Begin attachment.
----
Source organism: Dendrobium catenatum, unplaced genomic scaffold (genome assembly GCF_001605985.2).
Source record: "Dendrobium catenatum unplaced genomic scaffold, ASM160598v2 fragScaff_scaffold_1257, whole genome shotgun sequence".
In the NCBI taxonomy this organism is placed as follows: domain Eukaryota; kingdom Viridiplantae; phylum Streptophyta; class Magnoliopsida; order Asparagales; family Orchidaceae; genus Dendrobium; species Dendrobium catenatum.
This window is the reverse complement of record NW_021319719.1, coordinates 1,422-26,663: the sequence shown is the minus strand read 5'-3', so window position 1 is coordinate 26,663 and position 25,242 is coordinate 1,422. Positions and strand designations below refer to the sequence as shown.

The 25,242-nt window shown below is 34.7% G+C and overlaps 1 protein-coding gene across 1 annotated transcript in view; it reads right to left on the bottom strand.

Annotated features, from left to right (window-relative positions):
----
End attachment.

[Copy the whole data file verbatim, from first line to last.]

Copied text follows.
Source organism: Dendrobium catenatum, unplaced genomic scaffold (genome assembly GCF_001605985.2).
Source record: "Dendrobium catenatum unplaced genomic scaffold, ASM160598v2 fragScaff_scaffold_1257, whole genome shotgun sequence".
In the NCBI taxonomy this organism is placed as follows: domain Eukaryota; kingdom Viridiplantae; phylum Streptophyta; class Magnoliopsida; order Asparagales; family Orchidaceae; genus Dendrobium; species Dendrobium catenatum.
This window is the reverse complement of record NW_021319719.1, coordinates 1,422-26,663: the sequence shown is the minus strand read 5'-3', so window position 1 is coordinate 26,663 and position 25,242 is coordinate 1,422. Positions and strand designations below refer to the sequence as shown.

The 25,242-nt window shown below is 34.7% G+C and overlaps 1 protein-coding gene across 1 annotated transcript in view; it reads right to left on the bottom strand.

Annotated features, from left to right (window-relative positions):